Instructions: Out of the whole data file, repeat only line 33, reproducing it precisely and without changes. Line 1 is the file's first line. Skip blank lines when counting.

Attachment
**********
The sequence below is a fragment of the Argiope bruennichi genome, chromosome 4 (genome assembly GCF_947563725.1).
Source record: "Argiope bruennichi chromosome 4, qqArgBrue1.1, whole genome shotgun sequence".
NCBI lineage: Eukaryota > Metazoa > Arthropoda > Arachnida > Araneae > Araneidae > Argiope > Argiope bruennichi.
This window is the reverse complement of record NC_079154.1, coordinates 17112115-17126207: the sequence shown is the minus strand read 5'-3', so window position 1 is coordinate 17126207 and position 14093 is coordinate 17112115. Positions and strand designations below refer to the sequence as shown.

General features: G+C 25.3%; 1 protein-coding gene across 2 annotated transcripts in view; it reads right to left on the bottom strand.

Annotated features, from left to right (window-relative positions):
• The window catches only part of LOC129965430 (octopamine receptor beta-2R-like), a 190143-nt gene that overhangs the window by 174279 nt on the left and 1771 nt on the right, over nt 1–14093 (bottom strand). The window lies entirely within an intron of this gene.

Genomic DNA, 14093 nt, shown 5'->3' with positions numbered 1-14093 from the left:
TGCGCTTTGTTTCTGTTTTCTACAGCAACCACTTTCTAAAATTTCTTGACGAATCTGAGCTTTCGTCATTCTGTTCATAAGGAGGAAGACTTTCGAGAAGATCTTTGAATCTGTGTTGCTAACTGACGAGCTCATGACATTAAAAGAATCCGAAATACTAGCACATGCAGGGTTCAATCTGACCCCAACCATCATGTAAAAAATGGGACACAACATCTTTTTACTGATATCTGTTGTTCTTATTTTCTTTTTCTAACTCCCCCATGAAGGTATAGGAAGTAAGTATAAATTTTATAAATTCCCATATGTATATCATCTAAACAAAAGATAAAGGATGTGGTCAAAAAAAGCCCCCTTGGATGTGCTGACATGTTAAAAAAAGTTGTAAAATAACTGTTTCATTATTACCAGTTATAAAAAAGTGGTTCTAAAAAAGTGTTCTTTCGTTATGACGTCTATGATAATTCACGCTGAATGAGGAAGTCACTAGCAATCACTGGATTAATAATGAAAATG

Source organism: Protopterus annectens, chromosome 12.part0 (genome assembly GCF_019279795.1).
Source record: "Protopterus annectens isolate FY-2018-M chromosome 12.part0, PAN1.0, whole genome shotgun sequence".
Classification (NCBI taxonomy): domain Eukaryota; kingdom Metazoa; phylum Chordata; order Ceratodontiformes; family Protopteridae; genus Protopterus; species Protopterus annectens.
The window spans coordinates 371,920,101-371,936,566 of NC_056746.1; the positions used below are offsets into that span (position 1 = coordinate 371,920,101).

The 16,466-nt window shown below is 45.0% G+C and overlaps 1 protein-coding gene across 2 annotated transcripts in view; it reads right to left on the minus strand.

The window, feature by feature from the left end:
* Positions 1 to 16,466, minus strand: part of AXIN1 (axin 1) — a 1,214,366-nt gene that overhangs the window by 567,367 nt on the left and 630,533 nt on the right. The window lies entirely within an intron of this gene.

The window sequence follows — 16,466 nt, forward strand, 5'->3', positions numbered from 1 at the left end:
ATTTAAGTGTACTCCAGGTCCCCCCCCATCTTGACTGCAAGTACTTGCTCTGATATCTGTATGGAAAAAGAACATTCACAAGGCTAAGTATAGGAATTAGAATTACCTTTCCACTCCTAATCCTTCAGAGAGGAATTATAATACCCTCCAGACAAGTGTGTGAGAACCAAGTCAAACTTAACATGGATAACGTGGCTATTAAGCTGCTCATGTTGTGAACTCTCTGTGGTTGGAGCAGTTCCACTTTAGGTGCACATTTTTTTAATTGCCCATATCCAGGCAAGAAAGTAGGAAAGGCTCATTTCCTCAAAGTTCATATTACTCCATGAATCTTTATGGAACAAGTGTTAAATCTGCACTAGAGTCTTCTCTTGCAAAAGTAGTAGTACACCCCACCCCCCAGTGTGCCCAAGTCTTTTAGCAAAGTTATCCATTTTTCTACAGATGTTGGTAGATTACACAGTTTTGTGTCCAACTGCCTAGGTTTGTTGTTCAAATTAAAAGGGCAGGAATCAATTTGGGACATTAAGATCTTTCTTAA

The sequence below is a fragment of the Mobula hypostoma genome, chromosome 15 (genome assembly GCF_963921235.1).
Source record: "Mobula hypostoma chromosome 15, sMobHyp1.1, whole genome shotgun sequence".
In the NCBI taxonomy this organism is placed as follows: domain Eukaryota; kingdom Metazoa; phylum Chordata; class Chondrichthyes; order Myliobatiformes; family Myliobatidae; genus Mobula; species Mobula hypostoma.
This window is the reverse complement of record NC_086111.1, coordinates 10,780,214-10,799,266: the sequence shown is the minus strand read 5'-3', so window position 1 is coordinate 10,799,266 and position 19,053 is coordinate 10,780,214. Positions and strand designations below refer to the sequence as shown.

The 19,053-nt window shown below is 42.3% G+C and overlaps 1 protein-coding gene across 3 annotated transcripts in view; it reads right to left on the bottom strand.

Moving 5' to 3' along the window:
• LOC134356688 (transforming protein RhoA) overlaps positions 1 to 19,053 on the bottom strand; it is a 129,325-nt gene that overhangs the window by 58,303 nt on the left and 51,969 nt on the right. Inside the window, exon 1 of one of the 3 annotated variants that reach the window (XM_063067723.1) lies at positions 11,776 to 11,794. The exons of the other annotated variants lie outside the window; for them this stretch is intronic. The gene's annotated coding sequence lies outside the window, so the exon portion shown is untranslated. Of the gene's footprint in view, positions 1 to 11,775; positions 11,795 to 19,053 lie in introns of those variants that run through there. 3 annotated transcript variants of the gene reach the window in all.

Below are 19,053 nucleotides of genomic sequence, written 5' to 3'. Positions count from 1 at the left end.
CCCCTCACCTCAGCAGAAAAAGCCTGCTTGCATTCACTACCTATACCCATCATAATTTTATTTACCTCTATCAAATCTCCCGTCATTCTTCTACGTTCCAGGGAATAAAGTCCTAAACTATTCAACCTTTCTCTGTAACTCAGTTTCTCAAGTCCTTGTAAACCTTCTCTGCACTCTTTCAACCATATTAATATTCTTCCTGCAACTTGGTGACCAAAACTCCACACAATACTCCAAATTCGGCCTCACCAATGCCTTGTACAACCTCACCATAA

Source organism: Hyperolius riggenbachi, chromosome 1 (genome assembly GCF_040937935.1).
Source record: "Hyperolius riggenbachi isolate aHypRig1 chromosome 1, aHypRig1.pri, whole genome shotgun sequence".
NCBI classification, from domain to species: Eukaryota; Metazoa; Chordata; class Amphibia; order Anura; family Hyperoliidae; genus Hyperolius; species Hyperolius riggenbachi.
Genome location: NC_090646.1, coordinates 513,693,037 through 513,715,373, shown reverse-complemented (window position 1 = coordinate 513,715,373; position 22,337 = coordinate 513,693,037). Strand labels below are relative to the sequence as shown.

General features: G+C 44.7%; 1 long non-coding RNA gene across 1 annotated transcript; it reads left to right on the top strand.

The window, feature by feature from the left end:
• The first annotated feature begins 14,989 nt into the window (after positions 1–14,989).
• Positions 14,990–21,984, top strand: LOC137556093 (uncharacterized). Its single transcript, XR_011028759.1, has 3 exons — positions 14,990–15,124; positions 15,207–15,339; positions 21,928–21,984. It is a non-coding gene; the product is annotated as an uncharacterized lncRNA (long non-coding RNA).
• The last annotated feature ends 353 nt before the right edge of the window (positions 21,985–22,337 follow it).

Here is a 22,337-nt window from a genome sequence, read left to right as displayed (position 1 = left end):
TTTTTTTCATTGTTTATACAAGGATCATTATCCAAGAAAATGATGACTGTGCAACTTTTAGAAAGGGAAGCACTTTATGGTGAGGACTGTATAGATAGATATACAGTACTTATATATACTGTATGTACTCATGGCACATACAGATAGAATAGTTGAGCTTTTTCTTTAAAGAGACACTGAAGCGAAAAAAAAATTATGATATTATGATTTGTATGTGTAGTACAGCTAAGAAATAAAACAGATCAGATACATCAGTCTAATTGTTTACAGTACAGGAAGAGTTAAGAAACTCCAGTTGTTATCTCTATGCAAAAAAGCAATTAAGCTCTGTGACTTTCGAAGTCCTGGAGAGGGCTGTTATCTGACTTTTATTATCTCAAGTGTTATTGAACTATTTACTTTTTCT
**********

The window, feature by feature from the left end: